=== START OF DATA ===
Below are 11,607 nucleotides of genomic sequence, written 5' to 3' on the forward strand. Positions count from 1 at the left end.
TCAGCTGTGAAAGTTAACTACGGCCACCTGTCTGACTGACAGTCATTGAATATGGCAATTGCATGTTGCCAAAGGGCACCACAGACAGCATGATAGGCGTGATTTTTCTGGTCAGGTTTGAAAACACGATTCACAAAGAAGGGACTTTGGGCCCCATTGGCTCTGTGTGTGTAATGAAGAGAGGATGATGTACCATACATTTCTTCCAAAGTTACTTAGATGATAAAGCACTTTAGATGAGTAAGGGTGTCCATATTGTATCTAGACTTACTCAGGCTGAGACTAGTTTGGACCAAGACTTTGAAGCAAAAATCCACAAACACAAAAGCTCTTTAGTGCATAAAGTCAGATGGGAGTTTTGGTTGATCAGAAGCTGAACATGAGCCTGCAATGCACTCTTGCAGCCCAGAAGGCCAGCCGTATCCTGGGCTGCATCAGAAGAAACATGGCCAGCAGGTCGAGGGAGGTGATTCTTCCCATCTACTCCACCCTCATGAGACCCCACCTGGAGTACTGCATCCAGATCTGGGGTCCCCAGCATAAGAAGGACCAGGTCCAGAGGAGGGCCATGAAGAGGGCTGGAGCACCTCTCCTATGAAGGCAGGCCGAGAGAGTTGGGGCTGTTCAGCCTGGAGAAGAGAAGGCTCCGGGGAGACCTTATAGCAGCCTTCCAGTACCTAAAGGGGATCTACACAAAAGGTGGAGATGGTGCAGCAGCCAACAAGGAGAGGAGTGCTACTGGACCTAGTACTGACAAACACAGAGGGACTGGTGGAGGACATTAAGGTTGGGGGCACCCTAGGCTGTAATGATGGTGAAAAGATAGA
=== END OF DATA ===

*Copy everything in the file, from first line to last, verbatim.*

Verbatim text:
Below are 11,607 nucleotides of genomic sequence, written 5' to 3' on the forward strand. Positions count from 1 at the left end.
TCAGCTGTGAAAGTTAACTACGGCCACCTGTCTGACTGACAGTCATTGAATATGGCAATTGCATGTTGCCAAAGGGCACCACAGACAGCATGATAGGCGTGATTTTTCTGGTCAGGTTTGAAAACACGATTCACAAAGAAGGGACTTTGGGCCCCATTGGCTCTGTGTGTGTAATGAAGAGAGGATGATGTACCATACATTTCTTCCAAAGTTACTTAGATGATAAAGCACTTTAGATGAGTAAGGGTGTCCATATTGTATCTAGACTTACTCAGGCTGAGACTAGTTTGGACCAAGACTTTGAAGCAAAAATCCACAAACACAAAAGCTCTTTAGTGCATAAAGTCAGATGGGAGTTTTGGTTGATCAGAAGCTGAACATGAGCCTGCAATGCACTCTTGCAGCCCAGAAGGCCAGCCGTATCCTGGGCTGCATCAGAAGAAACATGGCCAGCAGGTCGAGGGAGGTGATTCTTCCCATCTACTCCACCCTCATGAGACCCCACCTGGAGTACTGCATCCAGATCTGGGGTCCCCAGCATAAGAAGGACCAGGTCCAGAGGAGGGCCATGAAGAGGGCTGGAGCACCTCTCCTATGAAGGCAGGCCGAGAGAGTTGGGGCTGTTCAGCCTGGAGAAGAGAAGGCTCCGGGGAGACCTTATAGCAGCCTTCCAGTACCTAAAGGGGATCTACACAAAAGGTGGAGATGGTGCAGCAGCCAACAAGGAGAGGAGTGCTACTGGACCTAGTACTGACAAACACAGAGGGACTGGTGGAGGACATTAAGGTTGGGGGCACCCTAGGCTGTAATGATGGTGAAAAGATAGA